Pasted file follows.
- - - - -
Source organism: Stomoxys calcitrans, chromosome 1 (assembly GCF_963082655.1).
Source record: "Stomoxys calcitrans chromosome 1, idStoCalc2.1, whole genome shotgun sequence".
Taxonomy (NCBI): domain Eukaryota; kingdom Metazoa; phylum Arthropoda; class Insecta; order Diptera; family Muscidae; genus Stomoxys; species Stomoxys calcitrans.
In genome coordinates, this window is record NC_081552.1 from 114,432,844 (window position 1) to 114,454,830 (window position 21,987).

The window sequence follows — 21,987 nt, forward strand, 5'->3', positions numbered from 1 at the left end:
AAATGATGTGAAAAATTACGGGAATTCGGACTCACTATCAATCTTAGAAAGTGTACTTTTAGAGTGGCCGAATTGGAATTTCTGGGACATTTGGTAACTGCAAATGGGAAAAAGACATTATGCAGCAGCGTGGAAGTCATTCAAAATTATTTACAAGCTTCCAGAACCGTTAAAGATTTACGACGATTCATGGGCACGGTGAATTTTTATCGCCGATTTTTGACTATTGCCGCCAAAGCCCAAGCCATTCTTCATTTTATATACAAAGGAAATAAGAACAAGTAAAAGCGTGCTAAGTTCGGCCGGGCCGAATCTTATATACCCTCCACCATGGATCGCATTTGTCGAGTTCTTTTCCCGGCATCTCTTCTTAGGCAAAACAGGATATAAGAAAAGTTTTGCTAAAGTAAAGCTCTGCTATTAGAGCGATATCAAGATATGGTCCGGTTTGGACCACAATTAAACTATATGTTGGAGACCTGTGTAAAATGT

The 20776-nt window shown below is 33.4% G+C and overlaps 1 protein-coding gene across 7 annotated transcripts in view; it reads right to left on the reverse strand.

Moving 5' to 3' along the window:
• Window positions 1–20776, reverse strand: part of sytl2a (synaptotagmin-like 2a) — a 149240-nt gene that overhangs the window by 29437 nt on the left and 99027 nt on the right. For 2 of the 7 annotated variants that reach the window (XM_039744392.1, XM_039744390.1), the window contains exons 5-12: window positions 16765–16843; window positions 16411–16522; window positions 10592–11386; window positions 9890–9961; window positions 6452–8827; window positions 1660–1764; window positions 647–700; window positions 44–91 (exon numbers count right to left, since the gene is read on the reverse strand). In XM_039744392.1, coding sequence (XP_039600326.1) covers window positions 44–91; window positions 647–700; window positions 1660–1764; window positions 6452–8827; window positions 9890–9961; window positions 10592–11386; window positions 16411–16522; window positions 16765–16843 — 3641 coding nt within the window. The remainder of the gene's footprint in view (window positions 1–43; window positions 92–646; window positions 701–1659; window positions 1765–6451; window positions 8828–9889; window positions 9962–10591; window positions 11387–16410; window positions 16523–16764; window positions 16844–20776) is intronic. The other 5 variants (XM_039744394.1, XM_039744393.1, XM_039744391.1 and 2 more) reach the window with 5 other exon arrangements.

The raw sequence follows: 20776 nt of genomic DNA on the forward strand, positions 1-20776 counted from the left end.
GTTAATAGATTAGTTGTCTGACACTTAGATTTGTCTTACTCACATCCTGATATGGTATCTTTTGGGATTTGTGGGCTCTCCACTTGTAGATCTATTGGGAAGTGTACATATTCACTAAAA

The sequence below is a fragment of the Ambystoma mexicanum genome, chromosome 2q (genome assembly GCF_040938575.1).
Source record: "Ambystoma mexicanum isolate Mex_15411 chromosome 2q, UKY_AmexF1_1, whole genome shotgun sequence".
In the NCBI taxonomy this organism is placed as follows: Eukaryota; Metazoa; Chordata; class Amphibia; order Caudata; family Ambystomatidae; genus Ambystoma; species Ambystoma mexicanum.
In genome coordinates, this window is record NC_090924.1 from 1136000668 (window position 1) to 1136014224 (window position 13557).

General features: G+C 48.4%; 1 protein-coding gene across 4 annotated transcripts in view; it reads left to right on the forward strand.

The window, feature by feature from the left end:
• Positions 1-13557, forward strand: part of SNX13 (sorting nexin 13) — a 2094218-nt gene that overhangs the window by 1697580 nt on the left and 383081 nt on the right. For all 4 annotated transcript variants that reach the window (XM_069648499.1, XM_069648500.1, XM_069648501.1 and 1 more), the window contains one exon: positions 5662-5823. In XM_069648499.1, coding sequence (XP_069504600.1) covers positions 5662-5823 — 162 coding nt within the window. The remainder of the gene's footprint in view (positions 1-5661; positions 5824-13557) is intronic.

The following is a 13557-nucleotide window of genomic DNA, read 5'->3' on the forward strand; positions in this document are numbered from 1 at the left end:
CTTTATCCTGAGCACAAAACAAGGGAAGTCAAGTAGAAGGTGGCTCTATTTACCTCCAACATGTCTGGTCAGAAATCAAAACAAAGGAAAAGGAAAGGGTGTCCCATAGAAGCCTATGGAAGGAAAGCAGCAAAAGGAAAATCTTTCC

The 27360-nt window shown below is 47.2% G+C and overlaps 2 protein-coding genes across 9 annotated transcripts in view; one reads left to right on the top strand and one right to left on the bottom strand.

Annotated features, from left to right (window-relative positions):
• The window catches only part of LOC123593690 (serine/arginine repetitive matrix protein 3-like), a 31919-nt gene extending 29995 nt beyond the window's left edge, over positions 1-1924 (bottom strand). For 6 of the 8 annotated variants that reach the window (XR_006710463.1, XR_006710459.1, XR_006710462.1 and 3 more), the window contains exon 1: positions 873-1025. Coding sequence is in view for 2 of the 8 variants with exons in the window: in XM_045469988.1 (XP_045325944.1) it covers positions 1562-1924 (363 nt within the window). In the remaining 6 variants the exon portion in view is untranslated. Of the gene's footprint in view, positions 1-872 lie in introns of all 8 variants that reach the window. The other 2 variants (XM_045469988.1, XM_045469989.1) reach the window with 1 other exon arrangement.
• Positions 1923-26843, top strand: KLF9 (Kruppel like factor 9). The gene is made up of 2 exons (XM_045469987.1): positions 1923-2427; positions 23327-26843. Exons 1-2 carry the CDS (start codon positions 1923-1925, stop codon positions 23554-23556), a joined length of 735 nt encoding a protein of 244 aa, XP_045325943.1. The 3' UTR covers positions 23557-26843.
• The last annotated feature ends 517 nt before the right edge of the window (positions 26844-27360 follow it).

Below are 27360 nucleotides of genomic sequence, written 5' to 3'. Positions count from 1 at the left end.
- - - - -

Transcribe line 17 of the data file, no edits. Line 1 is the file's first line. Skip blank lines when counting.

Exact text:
The window, feature by feature from the left end: